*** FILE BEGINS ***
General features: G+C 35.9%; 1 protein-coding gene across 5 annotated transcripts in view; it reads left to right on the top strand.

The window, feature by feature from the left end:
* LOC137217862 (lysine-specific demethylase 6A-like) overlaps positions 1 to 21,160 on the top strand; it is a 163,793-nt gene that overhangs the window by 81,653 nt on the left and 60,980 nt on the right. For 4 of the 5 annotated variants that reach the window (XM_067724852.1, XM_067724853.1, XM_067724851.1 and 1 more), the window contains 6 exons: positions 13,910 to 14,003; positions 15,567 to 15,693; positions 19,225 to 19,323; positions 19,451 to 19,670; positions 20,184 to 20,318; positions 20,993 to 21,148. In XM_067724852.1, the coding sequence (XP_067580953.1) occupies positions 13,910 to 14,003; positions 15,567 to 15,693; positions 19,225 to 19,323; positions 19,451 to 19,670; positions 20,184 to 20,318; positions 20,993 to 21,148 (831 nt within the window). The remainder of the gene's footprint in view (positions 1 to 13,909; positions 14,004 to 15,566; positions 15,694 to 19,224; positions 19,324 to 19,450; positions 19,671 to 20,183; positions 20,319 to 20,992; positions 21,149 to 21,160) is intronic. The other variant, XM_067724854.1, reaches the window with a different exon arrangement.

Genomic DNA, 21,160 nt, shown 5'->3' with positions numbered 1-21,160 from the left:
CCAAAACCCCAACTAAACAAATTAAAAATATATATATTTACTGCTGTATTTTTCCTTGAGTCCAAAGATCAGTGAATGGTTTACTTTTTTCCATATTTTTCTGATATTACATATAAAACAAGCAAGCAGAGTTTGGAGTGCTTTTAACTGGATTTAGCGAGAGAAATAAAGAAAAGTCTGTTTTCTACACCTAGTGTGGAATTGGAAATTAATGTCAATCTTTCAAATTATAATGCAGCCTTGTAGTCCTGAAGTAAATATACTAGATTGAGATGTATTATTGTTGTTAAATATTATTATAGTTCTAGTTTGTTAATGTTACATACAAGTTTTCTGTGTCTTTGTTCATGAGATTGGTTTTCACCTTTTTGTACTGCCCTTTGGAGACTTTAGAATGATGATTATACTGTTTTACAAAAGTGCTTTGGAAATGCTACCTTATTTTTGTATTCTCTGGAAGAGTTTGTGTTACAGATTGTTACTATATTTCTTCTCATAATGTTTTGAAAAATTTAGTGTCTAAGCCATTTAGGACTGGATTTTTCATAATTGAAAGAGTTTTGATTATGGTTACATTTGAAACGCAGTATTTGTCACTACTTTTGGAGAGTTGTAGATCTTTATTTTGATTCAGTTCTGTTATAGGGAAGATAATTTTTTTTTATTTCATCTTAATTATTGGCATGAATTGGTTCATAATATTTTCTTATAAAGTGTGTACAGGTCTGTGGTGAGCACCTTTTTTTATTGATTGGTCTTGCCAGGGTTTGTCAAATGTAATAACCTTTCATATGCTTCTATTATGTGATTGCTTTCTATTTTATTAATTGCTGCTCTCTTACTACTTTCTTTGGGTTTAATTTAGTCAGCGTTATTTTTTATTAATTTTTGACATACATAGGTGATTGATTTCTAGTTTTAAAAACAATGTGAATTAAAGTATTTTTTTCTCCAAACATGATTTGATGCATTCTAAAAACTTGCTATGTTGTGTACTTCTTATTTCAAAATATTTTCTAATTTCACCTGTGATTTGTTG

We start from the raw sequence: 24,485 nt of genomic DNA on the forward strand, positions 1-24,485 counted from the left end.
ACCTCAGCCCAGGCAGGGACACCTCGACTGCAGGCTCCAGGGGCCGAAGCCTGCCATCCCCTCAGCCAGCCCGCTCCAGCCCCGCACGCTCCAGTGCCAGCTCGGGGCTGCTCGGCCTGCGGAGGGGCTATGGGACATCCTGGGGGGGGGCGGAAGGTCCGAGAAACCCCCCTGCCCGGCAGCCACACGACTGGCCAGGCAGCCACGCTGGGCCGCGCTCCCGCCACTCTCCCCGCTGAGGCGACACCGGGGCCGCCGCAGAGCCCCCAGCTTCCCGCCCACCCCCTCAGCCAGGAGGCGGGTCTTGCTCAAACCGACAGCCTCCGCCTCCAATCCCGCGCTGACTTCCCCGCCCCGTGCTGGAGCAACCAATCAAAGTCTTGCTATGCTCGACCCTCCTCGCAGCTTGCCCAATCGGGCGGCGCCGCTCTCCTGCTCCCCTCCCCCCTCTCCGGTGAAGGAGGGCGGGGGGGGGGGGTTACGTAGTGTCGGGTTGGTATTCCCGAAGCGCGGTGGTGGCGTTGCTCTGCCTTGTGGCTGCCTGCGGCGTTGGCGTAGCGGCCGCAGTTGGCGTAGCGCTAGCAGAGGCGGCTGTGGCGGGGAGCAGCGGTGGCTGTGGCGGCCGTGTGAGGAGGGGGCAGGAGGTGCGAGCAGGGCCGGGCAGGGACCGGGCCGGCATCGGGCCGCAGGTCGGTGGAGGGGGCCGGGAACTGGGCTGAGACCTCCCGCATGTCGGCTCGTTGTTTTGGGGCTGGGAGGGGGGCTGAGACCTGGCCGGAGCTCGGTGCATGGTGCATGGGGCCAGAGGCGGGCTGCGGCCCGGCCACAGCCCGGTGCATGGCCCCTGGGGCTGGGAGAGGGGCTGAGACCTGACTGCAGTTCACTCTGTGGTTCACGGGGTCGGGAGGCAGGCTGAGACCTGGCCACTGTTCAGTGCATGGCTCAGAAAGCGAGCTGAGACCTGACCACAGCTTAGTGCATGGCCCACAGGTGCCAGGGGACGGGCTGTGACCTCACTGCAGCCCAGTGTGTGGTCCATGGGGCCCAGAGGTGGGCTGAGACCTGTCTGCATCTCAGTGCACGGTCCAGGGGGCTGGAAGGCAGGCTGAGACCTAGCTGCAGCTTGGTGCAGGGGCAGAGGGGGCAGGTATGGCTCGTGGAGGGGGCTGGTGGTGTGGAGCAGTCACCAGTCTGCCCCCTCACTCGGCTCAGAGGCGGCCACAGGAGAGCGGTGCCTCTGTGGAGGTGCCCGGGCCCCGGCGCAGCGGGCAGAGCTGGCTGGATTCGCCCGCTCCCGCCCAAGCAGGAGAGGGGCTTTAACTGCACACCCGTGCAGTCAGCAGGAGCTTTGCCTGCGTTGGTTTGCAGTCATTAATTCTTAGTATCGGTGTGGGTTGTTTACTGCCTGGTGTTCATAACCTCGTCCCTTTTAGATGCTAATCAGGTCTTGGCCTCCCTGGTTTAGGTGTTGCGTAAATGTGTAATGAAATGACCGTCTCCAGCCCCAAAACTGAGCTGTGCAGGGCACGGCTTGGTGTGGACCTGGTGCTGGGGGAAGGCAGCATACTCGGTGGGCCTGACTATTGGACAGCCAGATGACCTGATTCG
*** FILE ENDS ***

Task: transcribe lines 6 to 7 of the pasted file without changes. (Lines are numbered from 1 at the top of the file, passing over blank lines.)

We start from the raw sequence: 24,485 nt of genomic DNA on the forward strand, positions 1-24,485 counted from the left end.
ACCTCAGCCCAGGCAGGGACACCTCGACTGCAGGCTCCAGGGGCCGAAGCCTGCCATCCCCTCAGCCAGCCCGCTCCAGCCCCGCACGCTCCAGTGCCAGCTCGGGGCTGCTCGGCCTGCGGAGGGGCTATGGGACATCCTGGGGGGGGGCGGAAGGTCCGAGAAACCCCCCTGCCCGGCAGCCACACGACTGGCCAGGCAGCCACGCTGGGCCGCGCTCCCGCCACTCTCCCCGCTGAGGCGACACCGGGGCCGCCGCAGAGCCCCCAGCTTCCCGCCCACCCCCTCAGCCAGGAGGCGGGTCTTGCTCAAACCGACAGCCTCCGCCTCCAATCCCGCGCTGACTTCCCCGCCCCGTGCTGGAGCAACCAATCAAAGTCTTGCTATGCTCGACCCTCCTCGCAGCTTGCCCAATCGGGCGGCGCCGCTCTCCTGCTCCCCTCCCCCCTCTCCGGTGAAGGAGGGCGGGGGGGGGGGGTTACGTAGTGTCGGGTTGGTATTCCCGAAGCGCGGTGGTGGCGTTGCTCTGCCTTGTGGCTGCCTGCGGCGTTGGCGTAGCGGCCGCAGTTGGCGTAGCGCTAGCAGAGGCGGCTGTGGCGGGGAGCAGCGGTGGCTGTGGCGGCCGTGTGAGGAGGGGGCAGGAGGTGCGAGCAGGGCCGGGCAGGGACCGGGCCGGCATCGGGCCGCAGGTCGGTGGAGGGGGCCGGGAACTGGGCTGAGACCTCCCGCATGTCGGCTCGTTGTTTTGGGGCTGGGAGGGGGGCTGAGACCTGGCCGGAGCTCGGTGCATGGTGCATGGGGCCAGAGGCGGGCTGCGGCCCGGCCACAGCCCGGTGCATGGCCCCTGGGGCTGGGAGAGGGGCTGAGACCTGACTGCAGTTCACTCTGTGGTTCACGGGGTCGGGAGGCAGGCTGAGACCTGGCCACTGTTCAGTGCATGGCTCAGAAAGCGAGCTGAGACCTGACCACAGCTTAGTGCATGGCCCACAGGTGCCAGGGGACGGGCTGTGACCTCACTGCAGCCCAGTGTGTGGTCCATGGGGCCCAGAGGTGGGCTGAGACCTGTCTGCATCTCAGTGCACGGTCCAGGGGGCTGGAAGGCAGGCTGAGACCTAGCTGCAGCTTGGTGCAGGGGCAGAGGGGGCAGGTATGGCTCGTGGAGGGGGCTGGTGGTGTGGAGCAGTCACCAGTCTGCCCCCTCACTCGGCTCAGAGGCGGCCACAGGAGAGCGGTGCCTCTGTGGAGGTGCCCGGGCCCCGGCGCAGCGGGCAGAGCTGGCTGGATTCGCCCGCTCCCGCCCAAGCAGGAGAGGGGCTTTAACTGCACACCCGTGCAGTCAGCAGGAGCTTTGCCTGCGTTGGTTTGCAGTCATTAATTCTTAGTATCGGTGTGGGTTGTTTACTGCCTGGTGTTCATAACCTCGTCCCTTTTAGATGCTAATCAGGTCTTGGCCTCCCTGGTTTAGGTGTTGCGTAAATGTGTAATGAAATGACCGTCTCCAGCCCCAAAACTGAGCTGTGCAGGGCACGGCTTGGTGTGGACCTGGTGCTGGGGGAAGGCAGCATACTCGGTGGGCCTGACTATTGGACAGCCAGATGACCTGATTCG